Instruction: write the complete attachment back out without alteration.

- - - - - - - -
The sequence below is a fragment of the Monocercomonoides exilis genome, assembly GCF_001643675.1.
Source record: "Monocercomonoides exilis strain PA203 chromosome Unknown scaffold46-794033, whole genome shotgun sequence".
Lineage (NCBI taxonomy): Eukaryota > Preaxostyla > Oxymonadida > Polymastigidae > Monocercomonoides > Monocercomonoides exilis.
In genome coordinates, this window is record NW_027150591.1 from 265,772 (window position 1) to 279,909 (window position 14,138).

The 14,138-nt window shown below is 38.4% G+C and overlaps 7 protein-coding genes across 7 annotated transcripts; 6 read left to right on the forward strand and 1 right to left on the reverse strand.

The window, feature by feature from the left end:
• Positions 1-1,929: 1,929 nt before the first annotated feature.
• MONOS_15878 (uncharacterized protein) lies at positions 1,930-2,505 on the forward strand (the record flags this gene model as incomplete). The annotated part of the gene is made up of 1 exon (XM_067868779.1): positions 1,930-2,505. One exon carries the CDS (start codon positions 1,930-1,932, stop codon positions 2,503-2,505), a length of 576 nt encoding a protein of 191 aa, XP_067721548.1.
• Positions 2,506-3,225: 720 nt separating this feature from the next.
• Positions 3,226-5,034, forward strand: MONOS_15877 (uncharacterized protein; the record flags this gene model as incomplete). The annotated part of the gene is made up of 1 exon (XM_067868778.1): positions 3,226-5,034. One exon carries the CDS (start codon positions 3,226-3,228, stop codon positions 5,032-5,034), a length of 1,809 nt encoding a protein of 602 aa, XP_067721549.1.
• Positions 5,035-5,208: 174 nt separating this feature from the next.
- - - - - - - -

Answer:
The sequence below is a fragment of the Monocercomonoides exilis genome, assembly GCF_001643675.1.
Source record: "Monocercomonoides exilis strain PA203 chromosome Unknown scaffold46-794033, whole genome shotgun sequence".
Lineage (NCBI taxonomy): Eukaryota > Preaxostyla > Oxymonadida > Polymastigidae > Monocercomonoides > Monocercomonoides exilis.
In genome coordinates, this window is record NW_027150591.1 from 265,772 (window position 1) to 279,909 (window position 14,138).

The 14,138-nt window shown below is 38.4% G+C and overlaps 7 protein-coding genes across 7 annotated transcripts; 6 read left to right on the forward strand and 1 right to left on the reverse strand.

The window, feature by feature from the left end:
• Positions 1-1,929: 1,929 nt before the first annotated feature.
• MONOS_15878 (uncharacterized protein) lies at positions 1,930-2,505 on the forward strand (the record flags this gene model as incomplete). The annotated part of the gene is made up of 1 exon (XM_067868779.1): positions 1,930-2,505. One exon carries the CDS (start codon positions 1,930-1,932, stop codon positions 2,503-2,505), a length of 576 nt encoding a protein of 191 aa, XP_067721548.1.
• Positions 2,506-3,225: 720 nt separating this feature from the next.
• Positions 3,226-5,034, forward strand: MONOS_15877 (uncharacterized protein; the record flags this gene model as incomplete). The annotated part of the gene is made up of 1 exon (XM_067868778.1): positions 3,226-5,034. One exon carries the CDS (start codon positions 3,226-3,228, stop codon positions 5,032-5,034), a length of 1,809 nt encoding a protein of 602 aa, XP_067721549.1.
• Positions 5,035-5,208: 174 nt separating this feature from the next.